THE Guildford Gaol has reopened to the public after undergoing a $300,000 renovation.
Swan Guildford Historical Society president Celia Miller said the jail had a rich history.
“Ten years after Guildford was settled in 1830, it became apparent that the town needed a jail,” she said.
“The establishment of three public houses in Guildford led to many locals charged with drunken behaviour, but there was nowhere to put them.
“So, late in 1840, jack-of-all-trades John Welbourne was given £80 to build the jail with two small cells, a constable’s room and stocks.”
Ms Miller said after building the jail, Welbourne became the police constable, the local postmaster and a member of the Guildford Town Trust.
“Later he built and owned the Stirling Arms Hotel and operated an undertakers business from his home on Market Street,” she said.
Ms Miller said the jail hosted its most famous inmate in 1869.
“Bushranger Moondyne Joe had escaped from Fremantle Prison and, nearly two years later, was caught at the Houghton Winery in the Swan Valley,” she said.
“He was temporarily locked up at the Guildford Gaol, awaiting his return to Fremantle.”
Ms Miller said when the jail closed 100 years later it fell into disrepair.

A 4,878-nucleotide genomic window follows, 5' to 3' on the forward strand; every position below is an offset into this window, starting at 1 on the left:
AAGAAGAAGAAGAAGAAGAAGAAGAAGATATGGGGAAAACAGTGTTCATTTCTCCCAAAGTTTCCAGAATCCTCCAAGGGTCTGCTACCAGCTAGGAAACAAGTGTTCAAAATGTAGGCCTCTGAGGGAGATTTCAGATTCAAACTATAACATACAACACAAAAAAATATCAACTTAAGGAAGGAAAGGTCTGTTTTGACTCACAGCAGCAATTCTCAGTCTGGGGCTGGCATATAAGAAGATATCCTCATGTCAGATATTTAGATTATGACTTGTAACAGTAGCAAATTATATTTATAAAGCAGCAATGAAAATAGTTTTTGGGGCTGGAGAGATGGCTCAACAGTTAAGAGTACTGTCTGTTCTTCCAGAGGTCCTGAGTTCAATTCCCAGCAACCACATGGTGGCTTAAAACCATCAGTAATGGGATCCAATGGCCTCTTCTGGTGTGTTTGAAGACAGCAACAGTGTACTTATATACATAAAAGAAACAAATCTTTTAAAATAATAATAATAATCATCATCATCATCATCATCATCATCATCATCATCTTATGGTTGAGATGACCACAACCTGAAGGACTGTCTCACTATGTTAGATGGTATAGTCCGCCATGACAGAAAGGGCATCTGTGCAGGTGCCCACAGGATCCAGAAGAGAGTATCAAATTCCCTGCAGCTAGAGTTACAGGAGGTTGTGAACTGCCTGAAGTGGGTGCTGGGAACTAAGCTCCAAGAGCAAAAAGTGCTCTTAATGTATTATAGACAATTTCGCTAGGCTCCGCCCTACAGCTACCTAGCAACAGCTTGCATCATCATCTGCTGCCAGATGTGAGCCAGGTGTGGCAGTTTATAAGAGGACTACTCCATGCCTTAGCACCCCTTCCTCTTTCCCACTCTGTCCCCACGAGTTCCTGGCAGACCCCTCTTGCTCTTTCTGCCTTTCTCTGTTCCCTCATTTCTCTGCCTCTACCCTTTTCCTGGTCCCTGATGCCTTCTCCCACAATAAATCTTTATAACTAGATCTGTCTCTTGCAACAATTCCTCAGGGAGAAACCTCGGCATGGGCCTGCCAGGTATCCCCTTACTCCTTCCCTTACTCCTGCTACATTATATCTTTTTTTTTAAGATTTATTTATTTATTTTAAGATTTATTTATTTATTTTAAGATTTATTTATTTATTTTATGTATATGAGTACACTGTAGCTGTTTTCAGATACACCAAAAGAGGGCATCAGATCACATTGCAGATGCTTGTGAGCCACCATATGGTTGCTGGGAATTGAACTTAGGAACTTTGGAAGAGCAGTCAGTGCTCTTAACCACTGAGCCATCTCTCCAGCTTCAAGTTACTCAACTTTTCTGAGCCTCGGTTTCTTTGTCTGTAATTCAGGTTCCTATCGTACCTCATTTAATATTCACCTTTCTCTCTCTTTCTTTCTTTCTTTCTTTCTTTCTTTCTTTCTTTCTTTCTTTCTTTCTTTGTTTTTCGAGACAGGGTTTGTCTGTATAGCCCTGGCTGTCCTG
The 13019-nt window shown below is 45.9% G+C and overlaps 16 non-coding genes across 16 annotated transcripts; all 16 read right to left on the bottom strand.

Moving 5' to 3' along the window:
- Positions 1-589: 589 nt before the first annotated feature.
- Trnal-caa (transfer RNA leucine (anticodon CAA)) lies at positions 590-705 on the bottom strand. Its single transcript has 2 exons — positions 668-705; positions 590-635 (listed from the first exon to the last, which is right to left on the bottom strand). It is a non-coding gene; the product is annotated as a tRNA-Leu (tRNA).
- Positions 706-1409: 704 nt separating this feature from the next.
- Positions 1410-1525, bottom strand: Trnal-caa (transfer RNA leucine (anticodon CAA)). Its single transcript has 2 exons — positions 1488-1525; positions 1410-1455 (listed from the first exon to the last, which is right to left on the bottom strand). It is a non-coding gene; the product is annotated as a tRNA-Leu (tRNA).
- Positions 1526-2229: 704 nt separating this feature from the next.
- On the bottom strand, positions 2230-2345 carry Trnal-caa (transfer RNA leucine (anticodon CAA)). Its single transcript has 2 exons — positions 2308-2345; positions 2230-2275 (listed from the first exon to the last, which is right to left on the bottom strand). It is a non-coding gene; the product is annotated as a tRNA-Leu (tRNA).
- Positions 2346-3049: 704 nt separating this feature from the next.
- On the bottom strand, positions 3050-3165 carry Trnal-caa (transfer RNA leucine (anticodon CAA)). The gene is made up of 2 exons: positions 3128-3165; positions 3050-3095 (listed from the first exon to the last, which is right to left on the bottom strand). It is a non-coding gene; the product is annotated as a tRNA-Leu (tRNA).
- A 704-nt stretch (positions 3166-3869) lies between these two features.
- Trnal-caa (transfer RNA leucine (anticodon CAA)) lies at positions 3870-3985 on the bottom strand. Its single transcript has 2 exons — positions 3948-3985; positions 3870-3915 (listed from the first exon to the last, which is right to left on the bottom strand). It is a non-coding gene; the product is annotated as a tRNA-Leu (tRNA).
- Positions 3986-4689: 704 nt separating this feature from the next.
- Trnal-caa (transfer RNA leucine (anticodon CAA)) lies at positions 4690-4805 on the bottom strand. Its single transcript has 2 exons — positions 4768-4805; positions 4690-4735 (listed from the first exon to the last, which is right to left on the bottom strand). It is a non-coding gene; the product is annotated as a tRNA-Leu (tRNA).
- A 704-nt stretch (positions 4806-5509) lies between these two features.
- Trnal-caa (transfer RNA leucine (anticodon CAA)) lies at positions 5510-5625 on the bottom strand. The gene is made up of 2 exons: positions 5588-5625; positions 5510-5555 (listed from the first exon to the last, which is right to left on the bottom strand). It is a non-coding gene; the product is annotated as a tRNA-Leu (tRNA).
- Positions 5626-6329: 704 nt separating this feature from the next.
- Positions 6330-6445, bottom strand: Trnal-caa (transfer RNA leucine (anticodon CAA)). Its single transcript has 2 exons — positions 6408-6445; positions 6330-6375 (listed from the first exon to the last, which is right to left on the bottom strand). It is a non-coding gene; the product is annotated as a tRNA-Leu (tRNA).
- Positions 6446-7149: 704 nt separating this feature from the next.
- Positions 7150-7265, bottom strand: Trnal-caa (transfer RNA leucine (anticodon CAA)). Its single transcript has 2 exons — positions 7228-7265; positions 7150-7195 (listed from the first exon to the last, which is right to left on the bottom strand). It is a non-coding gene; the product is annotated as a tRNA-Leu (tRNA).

“In the 1970s, with the jail building unused and in poor condition, its demolition was considered,” she said.
“But it was saved by the then Shire of Swan, renovated and handed over to the Swan-|Guildford Historical Society to be used as a museum.”
Ms Miller said the jail was significant and one of the few examples of public buildings dating back to the early decades of colonial settlement in WA.
“The City of Swan carried out an almost $300,000 renovation program on the colonial jail, which is a fine example of colonial architecture largely built by convict labour,” she said.
“The society runs tours at the jail, giving visitors an insight into the life and times of early settlers and inmates.
“Through the jail we tell the story of law and order in Guildford and the Swan district, together with a gallery of some of the jail’s inmates.
“Visitors also have a chance to walk inside a jail cell and see an exciting new exhibition of Guildford’s trades in the prisoners day room.”